InvenSense (NYSE:INVN) continues to lead the way in sensor-based technologies. While InvenSense has experienced downward pressure over the past few quarters, the company is in better shape than many realize. With the applications for sensor-based technologies expanding at an extremely fast rate, InvenSense has a huge opportunity ahead of it. The company's dominance of the sensor industry makes it extremely well positioned to ride the IoT (Internet of Things) wave.
While the mobile business still accounts for the majority of InvenSense's revenue, the company is wisely putting a great deal of effort into diversification. Given the profitable and numerous market opportunities arising outside of mobile, such diversification should push the company to new heights. It would not be surprising to see InvenSense's mobile segment take a backseat to emerging technology segments sooner than most anticipate.
Promising Emerging Markets
There are many promising emerging markets for InvenSense outside of mobile. The company's sensor technologies have enormous potential in markets such as wearables, drones, gaming, imaging and the list goes on. InvenSense's products arguably have the most potential in markets that are still in their early stages of development, which means that the company likely has far more growth ahead. Diverse emerging markets such as virtual reality, consumer robotics and even automotives all have great use for InvenSense's technologies.
Mobile still dominates InvenSense's business. In fact, Apple (NASDAQ:AAPL) and Samsung (OTC:SSNLF) alone accounted for 60% of the company's revenues in Q3 and will likely continue to play a disproportionate role in the company's business for the foreseeable future. However, InvenSense's relationship with these top mobile customers seems to be growing weaker. In fact, InvenSense is not supplying its 6-axis for Samsung's new Galaxy S7. While this weakening relationship may be disheartening for investors, the emerging opportunities outside of mobile more than make up for losses in the mobile market.
To get a perspective on the potential of emerging markets, InvenSense estimates that health/fitness wearables, drones and virtual space reality/gaming already have serviceable addressable markets of >$350 million, >$200 million and >$200 million. What's more, the aforementioned segments are still in relative infancy and are expected to become billion-dollar markets over the next decade or so.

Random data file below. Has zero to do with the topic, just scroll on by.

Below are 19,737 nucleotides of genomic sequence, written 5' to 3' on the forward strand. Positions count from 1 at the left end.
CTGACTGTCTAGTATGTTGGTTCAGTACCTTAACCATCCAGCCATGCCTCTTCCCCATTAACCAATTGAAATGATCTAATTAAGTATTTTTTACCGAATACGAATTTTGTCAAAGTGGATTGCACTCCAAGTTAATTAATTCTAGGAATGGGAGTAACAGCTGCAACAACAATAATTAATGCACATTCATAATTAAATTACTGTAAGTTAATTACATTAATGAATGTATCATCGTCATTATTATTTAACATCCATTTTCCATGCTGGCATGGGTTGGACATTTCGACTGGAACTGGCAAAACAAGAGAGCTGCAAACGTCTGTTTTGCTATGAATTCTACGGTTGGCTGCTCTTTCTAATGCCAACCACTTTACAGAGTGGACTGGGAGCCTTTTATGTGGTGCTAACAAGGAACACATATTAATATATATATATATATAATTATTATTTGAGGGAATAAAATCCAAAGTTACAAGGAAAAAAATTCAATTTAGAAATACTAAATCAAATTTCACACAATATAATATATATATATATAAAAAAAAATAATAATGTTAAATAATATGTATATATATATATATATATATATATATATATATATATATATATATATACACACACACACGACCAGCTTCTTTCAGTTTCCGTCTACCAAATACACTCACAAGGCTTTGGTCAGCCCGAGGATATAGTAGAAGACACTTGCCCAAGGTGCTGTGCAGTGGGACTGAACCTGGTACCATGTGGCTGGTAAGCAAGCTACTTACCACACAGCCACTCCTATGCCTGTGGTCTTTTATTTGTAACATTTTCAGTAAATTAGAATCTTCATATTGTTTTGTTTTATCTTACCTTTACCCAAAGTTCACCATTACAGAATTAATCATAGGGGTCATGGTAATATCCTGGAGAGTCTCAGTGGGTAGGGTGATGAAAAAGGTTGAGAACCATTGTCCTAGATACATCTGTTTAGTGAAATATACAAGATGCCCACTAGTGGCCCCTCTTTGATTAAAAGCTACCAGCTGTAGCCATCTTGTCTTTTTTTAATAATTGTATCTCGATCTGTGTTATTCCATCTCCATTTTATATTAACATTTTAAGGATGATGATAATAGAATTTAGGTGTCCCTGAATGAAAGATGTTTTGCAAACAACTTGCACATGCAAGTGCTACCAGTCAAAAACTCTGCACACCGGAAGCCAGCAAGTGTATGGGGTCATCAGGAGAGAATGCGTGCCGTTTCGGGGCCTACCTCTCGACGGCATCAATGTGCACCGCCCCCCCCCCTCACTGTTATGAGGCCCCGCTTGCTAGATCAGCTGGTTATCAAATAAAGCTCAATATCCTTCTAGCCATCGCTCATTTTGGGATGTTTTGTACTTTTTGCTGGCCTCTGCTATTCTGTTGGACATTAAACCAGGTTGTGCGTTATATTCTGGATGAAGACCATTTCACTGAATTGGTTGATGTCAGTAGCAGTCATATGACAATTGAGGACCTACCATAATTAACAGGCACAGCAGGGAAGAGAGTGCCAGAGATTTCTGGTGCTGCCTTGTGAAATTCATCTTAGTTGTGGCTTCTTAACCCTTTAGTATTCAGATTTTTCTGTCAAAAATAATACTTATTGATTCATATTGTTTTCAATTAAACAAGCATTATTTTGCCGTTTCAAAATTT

As there are still many more promising emerging markets not listed here, it is clear that InvenSense should be able to thrive without relying so heavily on mobile. In addition, InvenSense's strong ties to mobile giants like Apple and Samsung have come with many of their own problems. Most notably, the unbalanced nature of InvenSense's relationship with these mobile giants has caused InvenSense to experience pressure on the margin front.
Move Away from Mobile Is a Smart Long-Term Move
InvenSense is just another small-time supplier in the eyes of Apple and Samsung, which means that these mobile giants have much more power to dictate terms. As such, InvenSense's transition away from mobile could give the company much more freedom. Given the countless sensor markets outside of mobile, InvenSense has much to look forward to. InvenSense already is devoting a great deal of its time/resources on developing new technologies for non-mobile markets. In fact, 80% of the company's new design wins are unrelated to mobile.
InvenSense's gross margins should also improve as the company makes a shift away from mobile. As InvenSense's margins have been somewhat disappointing over the past few quarters, the company's move toward higher-margin non-mobile markets would be especially beneficial. While InvenSense's current non-mobile business only accounts for approximately 21% of total revenue, this segment should steadily grow in the coming years. InvenSense's decision to expand its scope is a great decision in light of current trends.
While InvenSense has focused much of its business on the mobile market over the past few years, the company is looking to expand its reach to other promising markets.
While InvenSense is broadening its reach, mobile will remain the company's dominant market for the foreseeable future. Given the current volatility in the smartphone market, InvenSense should continue to experience near-term headwinds. Moreover, InvenSense's disproportionate reliance on a select few customers will likely only add to the company's volatility. InvenSense has already seen its prospects drop dramatically after Apple and Samsung decided to forgo InvenSense's products for some of their newest devices (Apple's watch and Samsung's Galaxy S7).
InvenSense is still cheap at its current valuation of $814 million. The company is growing its revenue ($372 million in 2015) at an extremely fast pace and has experienced a CAGR of 53% over the past six years. While InvenSense has been experiencing some issues with profitability, these issues should lessen over time as the company transitions into higher-margin businesses. Despite InvenSense's current focus on the mobile market, the company offers a great opportunity to capitalize on the IoT trend.
Disclosure: I/we have no positions in any stocks mentioned, and no plans to initiate any positions within the next 72 hours.
I wrote this article myself, and it expresses my own opinions. I am not receiving compensation for it (other than from Seeking Alpha). I have no business relationship with any company whose stock is mentioned in this article.
Editor's Note: This article discusses one or more securities that do not trade on a major U.S. exchange. Please be aware of the risks associated with these stocks.